By: Alan S. Knitowski, Chairman, CEO & Co-Founder at Phunware, Inc.

Alan S. Knitowski is well versed in the world of entrepreneurship. Beyond experience as an angel investor and fund manager, Alan is a successful serial entrepreneur with multiple exits to companies such as Cisco Systems, Level 3 Communications and Internet Security Systems (now IBM). Currently Chairman and CEO of Phunware, which helps brands to engage, manage and monetize their customers across any connected device using its pioneering multiscreen as a service (MaaS) platform, Alan shared his perspective regarding the importance of accredited angel investors to his entrepreneurial success.

What role has angel capital played at Phunware?
Phunware was established in February 2009 and over the first five years we raised approximately $17.5M in angel money. In fact, this was the only type of external capital that we raised during our formative years as we purposefully chose not to take funding from any corporate, venture or institutional investors.

Because of the angel capital that we raised, we were able to achieve tremendous early success and literally exponential growth. The angel money enabled us to hire the people to build our platform and sustain our operations while we built out our sales organizations and filed patents vital to protecting the intellectual property of our business. The bigger balance sheet that we created with angel investment allowed us to grow both organically through our own efforts and inorganically through acquisitions as well. We now employ 230 people and were recently recognized as the fastest growing company in Central Texas (Austin Business Journal Fast50), the fourth fastest growing software company in the United States and the fortieth fastest growing company of any type in the United States (Inc. 500, 2013).

By: Ken Kousky, angel investor, Executive Director of BlueWater Angels (Midland, MI), and member of ACA’s public policy committee. We invite you to get to know Ken and other ACA members via this periodic feature. If you have a great idea for a member profile, please contact Sarah Dickey.

How and when did you get involved in angel investing?
I have been making angel investments since the 1980s before we called it angel investing. My company, Cache Data Products, was acquired by Novell when they went public. While I continued to work for Novell, I had the opportunity to meet and support startups that were in our networking infrastructure space. Most needed seed capital.

By: Elizabeth Hess, CFO at TRX Systems, an ACA member portfolio company that provides algorithms and products that deliver location indoors and underground, in areas where GPS is unreliable or unavailable. Elizabeth shares her thoughts about the potential change to the accredited angel definition based on her experience with angel funding at TRX and other entrepreneurial companies.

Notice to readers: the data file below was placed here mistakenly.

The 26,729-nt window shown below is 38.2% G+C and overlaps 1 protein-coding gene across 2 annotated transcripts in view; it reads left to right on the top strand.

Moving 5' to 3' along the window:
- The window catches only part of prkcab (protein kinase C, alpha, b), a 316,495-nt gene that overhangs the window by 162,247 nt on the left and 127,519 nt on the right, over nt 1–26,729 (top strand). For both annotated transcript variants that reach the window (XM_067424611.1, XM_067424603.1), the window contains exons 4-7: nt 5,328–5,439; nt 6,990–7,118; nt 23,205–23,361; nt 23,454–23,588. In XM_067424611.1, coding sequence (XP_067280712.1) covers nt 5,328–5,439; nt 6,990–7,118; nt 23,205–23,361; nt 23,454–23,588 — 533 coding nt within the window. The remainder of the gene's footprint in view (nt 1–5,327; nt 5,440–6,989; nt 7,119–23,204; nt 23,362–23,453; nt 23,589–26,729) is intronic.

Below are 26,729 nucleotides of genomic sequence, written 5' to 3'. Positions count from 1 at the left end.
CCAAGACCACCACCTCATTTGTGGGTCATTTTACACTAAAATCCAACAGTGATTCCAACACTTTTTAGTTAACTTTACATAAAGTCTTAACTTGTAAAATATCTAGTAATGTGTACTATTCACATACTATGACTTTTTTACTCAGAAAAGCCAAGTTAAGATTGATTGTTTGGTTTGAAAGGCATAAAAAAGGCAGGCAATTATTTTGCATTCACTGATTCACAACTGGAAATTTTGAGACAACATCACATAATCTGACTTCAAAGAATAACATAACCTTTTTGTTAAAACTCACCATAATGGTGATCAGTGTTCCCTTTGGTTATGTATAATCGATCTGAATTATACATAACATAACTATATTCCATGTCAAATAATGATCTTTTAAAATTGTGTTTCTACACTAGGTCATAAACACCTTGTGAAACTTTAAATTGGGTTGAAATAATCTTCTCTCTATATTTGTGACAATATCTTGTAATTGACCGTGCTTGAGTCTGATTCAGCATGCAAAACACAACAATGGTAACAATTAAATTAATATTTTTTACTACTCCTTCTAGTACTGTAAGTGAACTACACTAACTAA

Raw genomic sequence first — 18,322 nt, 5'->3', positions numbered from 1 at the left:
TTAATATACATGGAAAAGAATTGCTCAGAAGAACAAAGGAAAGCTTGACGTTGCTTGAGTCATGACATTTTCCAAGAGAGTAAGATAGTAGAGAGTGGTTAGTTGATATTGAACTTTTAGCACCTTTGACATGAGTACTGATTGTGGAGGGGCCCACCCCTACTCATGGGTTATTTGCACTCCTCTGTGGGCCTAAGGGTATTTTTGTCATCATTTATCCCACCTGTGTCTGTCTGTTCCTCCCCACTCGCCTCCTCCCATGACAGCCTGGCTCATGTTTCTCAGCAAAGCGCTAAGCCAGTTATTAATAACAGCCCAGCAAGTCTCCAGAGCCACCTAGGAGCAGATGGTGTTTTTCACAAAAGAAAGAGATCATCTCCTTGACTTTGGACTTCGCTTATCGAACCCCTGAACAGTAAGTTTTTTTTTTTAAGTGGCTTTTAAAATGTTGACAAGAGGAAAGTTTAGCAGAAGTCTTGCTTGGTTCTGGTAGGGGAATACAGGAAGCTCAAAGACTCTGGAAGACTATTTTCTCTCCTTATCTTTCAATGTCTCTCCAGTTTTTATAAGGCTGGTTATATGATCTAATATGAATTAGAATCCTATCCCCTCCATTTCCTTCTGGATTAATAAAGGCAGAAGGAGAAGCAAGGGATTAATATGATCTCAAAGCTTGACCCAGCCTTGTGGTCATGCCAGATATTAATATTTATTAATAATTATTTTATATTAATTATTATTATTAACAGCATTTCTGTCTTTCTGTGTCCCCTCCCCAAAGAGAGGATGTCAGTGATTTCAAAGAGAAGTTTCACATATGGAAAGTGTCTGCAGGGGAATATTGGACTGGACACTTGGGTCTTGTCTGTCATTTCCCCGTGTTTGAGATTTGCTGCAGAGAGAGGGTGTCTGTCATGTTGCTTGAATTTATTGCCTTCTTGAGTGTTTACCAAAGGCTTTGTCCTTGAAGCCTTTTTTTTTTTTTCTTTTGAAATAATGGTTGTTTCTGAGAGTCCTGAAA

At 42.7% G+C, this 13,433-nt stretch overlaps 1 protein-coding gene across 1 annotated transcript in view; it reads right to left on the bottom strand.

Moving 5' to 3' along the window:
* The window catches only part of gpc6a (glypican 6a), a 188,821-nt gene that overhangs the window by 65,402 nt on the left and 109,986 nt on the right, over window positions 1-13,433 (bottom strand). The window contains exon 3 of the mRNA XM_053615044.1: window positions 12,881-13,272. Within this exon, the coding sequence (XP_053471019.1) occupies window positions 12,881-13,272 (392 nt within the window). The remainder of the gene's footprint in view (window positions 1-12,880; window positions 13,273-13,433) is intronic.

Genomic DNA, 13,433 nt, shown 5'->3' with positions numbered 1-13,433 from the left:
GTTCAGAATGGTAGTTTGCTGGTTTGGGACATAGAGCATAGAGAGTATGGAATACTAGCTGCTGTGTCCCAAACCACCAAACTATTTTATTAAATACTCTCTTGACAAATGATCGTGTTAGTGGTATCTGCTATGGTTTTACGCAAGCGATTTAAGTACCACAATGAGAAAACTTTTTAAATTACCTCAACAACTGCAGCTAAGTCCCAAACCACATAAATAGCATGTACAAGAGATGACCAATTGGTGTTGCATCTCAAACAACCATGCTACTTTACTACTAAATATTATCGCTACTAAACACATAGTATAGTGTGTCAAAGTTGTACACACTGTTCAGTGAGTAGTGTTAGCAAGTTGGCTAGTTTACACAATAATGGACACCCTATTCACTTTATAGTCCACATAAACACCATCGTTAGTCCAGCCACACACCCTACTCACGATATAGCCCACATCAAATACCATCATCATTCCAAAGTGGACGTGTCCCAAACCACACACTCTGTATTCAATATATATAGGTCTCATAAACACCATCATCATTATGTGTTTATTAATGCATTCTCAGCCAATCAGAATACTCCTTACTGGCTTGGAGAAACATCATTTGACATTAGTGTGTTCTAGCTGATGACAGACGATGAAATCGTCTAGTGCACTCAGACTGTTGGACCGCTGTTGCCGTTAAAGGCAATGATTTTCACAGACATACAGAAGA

The potential re-definition of Accredited Investors would drastically reduce the number of angel investors, barring many from participating in backing new ventures. This is of great concern to those early stage investors, and an even greater concern to the entrepreneurs who rely on them.

Early stage financing is the most difficult to obtain but it is the basis for everything. Entrepreneurs may do technical research, talk to customers, validate the market, and flesh out key elements of a business plan- but to progress beyond the “slideware” phase, they must hire employees and start the actual development work. Employees reasonably look for some indication of viability before signing on, both from a financial standpoint and a technical standpoint. Angels are willing to invest at this stage, before there are any real proof points, because of their background and experience, their ability to dive deep during due diligence, and to make an informed decision to invest. The angel investor provides both the funds to bring people on and the assurance that there has been some validation of the business concept.

By: Marianne Hudson, ACA Executive Director

Last week, Scott Shane wrote a column in Entrepreneur.com, Would a Higher Accredited Investor Threshold Clip Angels’ Wings? While the answer to that question to me is obviously “yes”, Scott concluded “data on the angel capital market’s response to the 2010 increase in the (accredited investor) threshold doesn’t support that view.”

I’ve read his column and traded an email or two with him since, and I have to say, Pardon Me?

By: Angela Jackson, Portland Seed Fund

The largest ever ACA Regional Meeting took place June 3-5 in Portland, OR. Angels from Nevada to Alaska discussed emerging data and deal flow trends for angels, syndication, helping portfolio companies in crises, and celebrating exits, among other topics. In addition to interactive sessions, 20 companies from throughout the region presented investment opportunities. Event host Angela Jackson, Managing Director of the Portland Seed Fund, provides insights into the fun work of creating and hosting this important regional event - by angels for angels.

It was a crazy notion, that we could entice 100 people to travel to Portland, Oregon on short notice for an ACA regional angel meeting.

Yet, with enticements like a beautiful, walkable, transit-friendly city, a foodie's dilemma on every corner (Food cart or farm-to-table? Craft brew or Willamette Valley Pinot?) we thought we had a shot.

An Interview with: Michael Bolick, Selah Genomics CEO

It is fair to say Selah Genomics CEO, Michael Bolick, knows a thing or two about angel investment. As a serial entrepreneur with 25 years of experience in the life science and healthcare industries, Bolick